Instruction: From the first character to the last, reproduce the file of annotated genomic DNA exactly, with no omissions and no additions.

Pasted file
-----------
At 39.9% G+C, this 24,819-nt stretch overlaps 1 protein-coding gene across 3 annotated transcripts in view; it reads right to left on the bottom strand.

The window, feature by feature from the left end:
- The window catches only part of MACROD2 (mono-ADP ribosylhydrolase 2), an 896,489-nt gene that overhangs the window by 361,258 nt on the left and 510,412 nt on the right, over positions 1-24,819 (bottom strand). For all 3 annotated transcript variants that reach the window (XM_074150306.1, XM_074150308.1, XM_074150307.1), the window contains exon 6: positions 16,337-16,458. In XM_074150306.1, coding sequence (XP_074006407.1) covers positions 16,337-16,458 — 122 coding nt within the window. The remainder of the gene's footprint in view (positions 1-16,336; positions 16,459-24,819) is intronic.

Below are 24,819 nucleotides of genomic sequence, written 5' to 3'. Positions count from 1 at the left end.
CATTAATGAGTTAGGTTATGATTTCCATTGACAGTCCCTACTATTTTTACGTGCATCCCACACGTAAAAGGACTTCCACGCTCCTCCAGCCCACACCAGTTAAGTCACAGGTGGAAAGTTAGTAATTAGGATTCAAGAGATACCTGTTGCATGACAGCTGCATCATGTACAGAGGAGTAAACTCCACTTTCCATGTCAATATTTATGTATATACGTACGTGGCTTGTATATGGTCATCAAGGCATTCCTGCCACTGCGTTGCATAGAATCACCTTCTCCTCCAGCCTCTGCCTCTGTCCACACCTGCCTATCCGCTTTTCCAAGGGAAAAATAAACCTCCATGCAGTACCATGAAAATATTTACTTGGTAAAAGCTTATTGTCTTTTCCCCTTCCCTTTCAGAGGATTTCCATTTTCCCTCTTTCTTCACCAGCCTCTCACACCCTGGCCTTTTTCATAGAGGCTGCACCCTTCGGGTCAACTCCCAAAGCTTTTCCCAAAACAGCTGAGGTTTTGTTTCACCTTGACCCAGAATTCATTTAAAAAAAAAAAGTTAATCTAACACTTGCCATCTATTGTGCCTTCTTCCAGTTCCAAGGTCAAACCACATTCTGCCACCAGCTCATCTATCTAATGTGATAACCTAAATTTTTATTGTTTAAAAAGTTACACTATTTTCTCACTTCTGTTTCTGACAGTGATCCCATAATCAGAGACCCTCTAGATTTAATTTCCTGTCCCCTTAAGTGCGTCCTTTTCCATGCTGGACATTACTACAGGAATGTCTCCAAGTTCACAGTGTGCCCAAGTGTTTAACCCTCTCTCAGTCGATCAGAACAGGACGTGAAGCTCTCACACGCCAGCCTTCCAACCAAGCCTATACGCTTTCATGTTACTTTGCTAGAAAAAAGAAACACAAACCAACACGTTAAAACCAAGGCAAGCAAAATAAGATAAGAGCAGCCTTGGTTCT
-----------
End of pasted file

At 39.9% G+C, this 24,819-nt stretch overlaps 1 protein-coding gene across 3 annotated transcripts in view; it reads right to left on the bottom strand.

The window, feature by feature from the left end:
- The window catches only part of MACROD2 (mono-ADP ribosylhydrolase 2), an 896,489-nt gene that overhangs the window by 361,258 nt on the left and 510,412 nt on the right, over positions 1-24,819 (bottom strand). For all 3 annotated transcript variants that reach the window (XM_074150306.1, XM_074150308.1, XM_074150307.1), the window contains exon 6: positions 16,337-16,458. In XM_074150306.1, coding sequence (XP_074006407.1) covers positions 16,337-16,458 — 122 coding nt within the window. The remainder of the gene's footprint in view (positions 1-16,336; positions 16,459-24,819) is intronic.

Below are 24,819 nucleotides of genomic sequence, written 5' to 3'. Positions count from 1 at the left end.
CATTAATGAGTTAGGTTATGATTTCCATTGACAGTCCCTACTATTTTTACGTGCATCCCACACGTAAAAGGACTTCCACGCTCCTCCAGCCCACACCAGTTAAGTCACAGGTGGAAAGTTAGTAATTAGGATTCAAGAGATACCTGTTGCATGACAGCTGCATCATGTACAGAGGAGTAAACTCCACTTTCCATGTCAATATTTATGTATATACGTACGTGGCTTGTATATGGTCATCAAGGCATTCCTGCCACTGCGTTGCATAGAATCACCTTCTCCTCCAGCCTCTGCCTCTGTCCACACCTGCCTATCCGCTTTTCCAAGGGAAAAATAAACCTCCATGCAGTACCATGAAAATATTTACTTGGTAAAAGCTTATTGTCTTTTCCCCTTCCCTTTCAGAGGATTTCCATTTTCCCTCTTTCTTCACCAGCCTCTCACACCCTGGCCTTTTTCATAGAGGCTGCACCCTTCGGGTCAACTCCCAAAGCTTTTCCCAAAACAGCTGAGGTTTTGTTTCACCTTGACCCAGAATTCATTTAAAAAAAAAAAGTTAATCTAACACTTGCCATCTATTGTGCCTTCTTCCAGTTCCAAGGTCAAACCACATTCTGCCACCAGCTCATCTATCTAATGTGATAACCTAAATTTTTATTGTTTAAAAAGTTACACTATTTTCTCACTTCTGTTTCTGACAGTGATCCCATAATCAGAGACCCTCTAGATTTAATTTCCTGTCCCCTTAAGTGCGTCCTTTTCCATGCTGGACATTACTACAGGAATGTCTCCAAGTTCACAGTGTGCCCAAGTGTTTAACCCTCTCTCAGTCGATCAGAACAGGACGTGAAGCTCTCACACGCCAGCCTTCCAACCAAGCCTATACGCTTTCATGTTACTTTGCTAGAAAAAAGAAACACAAACCAACACGTTAAAACCAAGGCAAGCAAAATAAGATAAGAGCAGCCTTGGTTCT